To reduce costs, increase flexibility and shorten time to market, the use of single use and disposable technologies have increased significantly in biopharmaceutical development and manufacturing. In downstream processing prepacked chromatography columns reduce the need for time consuming cleaning validation and column packing. The last few years has seen a steadily increasing implementation of prepacked chromatography columns in process development and clinical manufacturing. Many of these projects are now scaling up for commercial production…
The increase in adoption of single-use bags for manufacturing biopharmaceuticals has been driven by the many advantages it offers. However, the materials of construction can be more complex than conventional stainless steel vessels. Single-use containers are constructed from plastic films, which are often composed of several layers of polymers with additives for processing and performance…
Protein A is by far the most common purification method in biopharmaceutical manufacturing. Due to its high affinity and selectivity for therapeutic antibodies, high purity can often be reached in a single step. With the expanding market for therapeutic antibodies, pressure to reduce the cost of pharmaceuticals, and increases in upstream production titers; Protein A improvements have been required to meet industry demands for improved downstream purification efficiency…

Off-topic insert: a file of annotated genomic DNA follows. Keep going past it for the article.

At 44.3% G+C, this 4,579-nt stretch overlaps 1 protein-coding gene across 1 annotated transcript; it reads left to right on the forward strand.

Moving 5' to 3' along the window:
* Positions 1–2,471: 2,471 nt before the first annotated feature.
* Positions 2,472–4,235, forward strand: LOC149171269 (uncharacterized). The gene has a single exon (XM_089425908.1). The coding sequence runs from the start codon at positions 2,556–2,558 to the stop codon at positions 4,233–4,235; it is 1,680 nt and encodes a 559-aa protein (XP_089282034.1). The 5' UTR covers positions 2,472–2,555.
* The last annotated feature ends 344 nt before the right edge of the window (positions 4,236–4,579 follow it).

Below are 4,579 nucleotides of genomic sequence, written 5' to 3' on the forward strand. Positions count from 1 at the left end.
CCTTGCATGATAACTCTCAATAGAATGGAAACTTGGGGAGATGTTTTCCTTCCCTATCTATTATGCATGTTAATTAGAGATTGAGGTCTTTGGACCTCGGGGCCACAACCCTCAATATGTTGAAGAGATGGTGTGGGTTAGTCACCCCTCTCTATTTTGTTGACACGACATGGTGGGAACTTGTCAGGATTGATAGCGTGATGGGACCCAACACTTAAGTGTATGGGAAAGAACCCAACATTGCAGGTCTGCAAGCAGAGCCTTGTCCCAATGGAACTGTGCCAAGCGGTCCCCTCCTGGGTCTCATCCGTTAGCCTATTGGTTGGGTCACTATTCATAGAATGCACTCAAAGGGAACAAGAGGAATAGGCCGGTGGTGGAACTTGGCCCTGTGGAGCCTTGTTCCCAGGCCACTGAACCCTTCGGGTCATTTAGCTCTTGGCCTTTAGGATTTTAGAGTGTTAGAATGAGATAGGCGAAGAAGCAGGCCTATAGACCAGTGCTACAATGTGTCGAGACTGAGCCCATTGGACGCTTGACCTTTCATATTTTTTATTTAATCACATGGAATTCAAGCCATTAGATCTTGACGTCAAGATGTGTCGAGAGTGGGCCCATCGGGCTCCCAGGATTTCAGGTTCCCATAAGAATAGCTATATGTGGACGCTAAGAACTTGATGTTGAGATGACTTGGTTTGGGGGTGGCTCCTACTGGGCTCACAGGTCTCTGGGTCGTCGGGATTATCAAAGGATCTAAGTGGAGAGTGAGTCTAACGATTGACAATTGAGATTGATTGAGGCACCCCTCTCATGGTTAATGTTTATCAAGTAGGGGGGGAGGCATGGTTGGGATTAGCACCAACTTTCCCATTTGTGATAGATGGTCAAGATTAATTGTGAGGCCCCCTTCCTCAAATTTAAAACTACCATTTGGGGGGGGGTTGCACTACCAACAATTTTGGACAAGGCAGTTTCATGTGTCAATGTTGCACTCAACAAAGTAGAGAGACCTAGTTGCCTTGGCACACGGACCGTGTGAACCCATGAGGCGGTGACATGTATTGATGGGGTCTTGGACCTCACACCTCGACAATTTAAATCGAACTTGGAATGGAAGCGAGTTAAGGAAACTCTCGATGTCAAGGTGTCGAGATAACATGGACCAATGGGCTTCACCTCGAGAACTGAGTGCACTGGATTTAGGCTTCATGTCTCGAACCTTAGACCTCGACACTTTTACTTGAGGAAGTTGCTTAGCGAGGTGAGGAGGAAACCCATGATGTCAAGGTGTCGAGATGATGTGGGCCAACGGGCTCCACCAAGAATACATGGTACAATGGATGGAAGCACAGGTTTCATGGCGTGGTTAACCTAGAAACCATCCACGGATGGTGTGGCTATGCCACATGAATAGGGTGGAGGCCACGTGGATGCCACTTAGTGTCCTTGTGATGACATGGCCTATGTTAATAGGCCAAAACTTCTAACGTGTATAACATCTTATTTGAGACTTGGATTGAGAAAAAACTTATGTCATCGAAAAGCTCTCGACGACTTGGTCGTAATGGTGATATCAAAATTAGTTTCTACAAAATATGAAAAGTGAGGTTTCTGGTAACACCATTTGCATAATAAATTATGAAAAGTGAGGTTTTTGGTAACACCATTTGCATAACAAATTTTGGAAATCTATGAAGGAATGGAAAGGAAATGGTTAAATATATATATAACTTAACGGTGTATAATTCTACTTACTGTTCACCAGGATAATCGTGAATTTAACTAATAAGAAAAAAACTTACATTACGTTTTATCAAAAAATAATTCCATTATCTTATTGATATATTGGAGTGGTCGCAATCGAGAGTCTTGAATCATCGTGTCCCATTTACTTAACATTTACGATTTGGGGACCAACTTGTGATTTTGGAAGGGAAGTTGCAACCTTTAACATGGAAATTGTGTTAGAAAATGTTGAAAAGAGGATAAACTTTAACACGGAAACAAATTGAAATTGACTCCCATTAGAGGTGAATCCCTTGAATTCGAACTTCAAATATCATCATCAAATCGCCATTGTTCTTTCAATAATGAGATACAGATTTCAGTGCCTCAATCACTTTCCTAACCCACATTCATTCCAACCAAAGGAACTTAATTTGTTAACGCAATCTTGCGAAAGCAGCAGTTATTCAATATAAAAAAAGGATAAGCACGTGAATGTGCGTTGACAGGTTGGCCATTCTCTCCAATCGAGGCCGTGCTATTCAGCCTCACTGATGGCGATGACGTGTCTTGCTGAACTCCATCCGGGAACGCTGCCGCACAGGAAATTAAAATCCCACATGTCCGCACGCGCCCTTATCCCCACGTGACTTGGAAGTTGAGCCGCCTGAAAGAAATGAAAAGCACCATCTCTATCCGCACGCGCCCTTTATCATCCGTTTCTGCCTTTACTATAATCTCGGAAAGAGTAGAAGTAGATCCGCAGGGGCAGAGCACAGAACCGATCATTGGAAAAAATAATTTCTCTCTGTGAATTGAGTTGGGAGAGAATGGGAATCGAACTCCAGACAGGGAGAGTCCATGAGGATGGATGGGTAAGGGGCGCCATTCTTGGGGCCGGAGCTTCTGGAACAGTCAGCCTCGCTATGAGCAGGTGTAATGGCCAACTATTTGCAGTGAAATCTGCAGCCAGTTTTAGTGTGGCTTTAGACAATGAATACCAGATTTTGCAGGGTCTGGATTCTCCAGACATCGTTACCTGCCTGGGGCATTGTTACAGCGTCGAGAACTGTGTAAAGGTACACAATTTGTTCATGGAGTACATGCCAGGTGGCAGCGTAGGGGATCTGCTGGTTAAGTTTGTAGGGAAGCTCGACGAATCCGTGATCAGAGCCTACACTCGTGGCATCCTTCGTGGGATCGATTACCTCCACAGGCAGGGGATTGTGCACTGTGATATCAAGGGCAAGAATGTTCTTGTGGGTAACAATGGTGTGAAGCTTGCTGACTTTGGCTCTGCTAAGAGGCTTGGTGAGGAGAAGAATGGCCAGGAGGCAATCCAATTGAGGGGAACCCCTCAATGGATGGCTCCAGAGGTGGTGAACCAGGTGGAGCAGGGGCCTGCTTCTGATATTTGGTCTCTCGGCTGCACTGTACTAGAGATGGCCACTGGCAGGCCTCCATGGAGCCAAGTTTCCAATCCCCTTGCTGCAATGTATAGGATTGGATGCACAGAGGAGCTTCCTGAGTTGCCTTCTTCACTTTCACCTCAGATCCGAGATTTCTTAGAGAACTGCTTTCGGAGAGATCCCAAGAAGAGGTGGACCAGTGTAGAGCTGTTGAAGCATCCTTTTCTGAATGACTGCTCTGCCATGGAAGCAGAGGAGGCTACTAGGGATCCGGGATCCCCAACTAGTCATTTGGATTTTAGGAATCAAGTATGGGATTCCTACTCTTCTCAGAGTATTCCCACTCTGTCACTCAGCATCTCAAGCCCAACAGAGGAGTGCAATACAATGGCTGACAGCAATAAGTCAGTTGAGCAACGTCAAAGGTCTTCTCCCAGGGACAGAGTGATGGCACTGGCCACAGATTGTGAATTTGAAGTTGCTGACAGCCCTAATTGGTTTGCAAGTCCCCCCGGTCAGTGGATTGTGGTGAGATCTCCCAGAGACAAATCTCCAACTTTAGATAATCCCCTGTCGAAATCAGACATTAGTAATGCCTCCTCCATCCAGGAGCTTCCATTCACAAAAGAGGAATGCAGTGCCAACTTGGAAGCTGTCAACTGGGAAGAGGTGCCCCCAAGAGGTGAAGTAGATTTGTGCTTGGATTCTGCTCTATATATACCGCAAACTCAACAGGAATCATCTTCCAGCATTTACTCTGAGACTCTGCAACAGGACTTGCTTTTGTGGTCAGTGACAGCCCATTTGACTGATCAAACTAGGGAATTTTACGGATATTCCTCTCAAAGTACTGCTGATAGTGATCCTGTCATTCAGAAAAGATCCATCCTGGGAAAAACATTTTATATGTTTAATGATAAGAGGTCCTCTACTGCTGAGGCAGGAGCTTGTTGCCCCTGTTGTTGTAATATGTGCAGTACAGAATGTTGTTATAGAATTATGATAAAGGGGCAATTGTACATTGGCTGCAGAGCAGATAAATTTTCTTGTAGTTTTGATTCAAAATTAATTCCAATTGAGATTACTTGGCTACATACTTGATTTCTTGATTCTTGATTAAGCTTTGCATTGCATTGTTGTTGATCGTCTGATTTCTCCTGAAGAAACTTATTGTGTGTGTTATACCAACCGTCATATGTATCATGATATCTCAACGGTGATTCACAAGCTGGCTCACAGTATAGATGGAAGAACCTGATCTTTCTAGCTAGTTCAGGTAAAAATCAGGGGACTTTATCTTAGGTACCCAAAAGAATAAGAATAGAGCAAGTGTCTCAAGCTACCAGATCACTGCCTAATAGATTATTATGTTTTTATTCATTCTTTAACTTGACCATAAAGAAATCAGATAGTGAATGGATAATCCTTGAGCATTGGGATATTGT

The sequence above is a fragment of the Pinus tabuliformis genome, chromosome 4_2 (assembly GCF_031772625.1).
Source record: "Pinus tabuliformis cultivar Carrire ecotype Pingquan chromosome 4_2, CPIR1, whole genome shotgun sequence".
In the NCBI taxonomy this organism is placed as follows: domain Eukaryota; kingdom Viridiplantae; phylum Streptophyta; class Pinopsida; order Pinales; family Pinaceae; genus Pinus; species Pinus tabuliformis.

Cell Culture Events:
World Vaccine Congress – April 10-12, 2017, Washington D.C.
The 17th Annual World Vaccine Congress is the place where the global vaccine industry meets to discuss commercial and scientific issues around regulation, strategy, manufacturing, trials, partnering, influenza, cancer, emerging diseases and veterinary vaccines.
Across 150 sessions, you will learn from leading experts across the issues most impacting on the wider vaccine sector, as well as delve into your specialist area of research and job focus in co-located conferences.
Meet over 700 of your peers in one room and take advantage of the multiple extended networking breaks, co-located World Vaccine Congress (including 7 streams on Immune Profiling, Cancer & Immunotherapy, Influenza & Respiratory, Clinical Trials, Emerging Diseases, Partnerships, Veterinary Vaccines and Bioprocessing & Manufacturing) as well as the evening drinks reception.
For more information, please visit the website https://goo.gl/nJ2bZ1
Cell Culture World Congress USA 2017 – May 24, 2017, Hilton San Diego Resort and Spa, San Diego, CA
The vision of Cell Culture World USA is to provide new, relevant content on process development for cell culture specific scientists working in bio manufacturing companies developing antibodies and immunotherapies. Over 4 years, the Congress has become a technical and networking forum for bioprocessing professionals to provide cutting-edge commentary, present novel and never-before-seen case studies, and highlight technological advancements to the industry.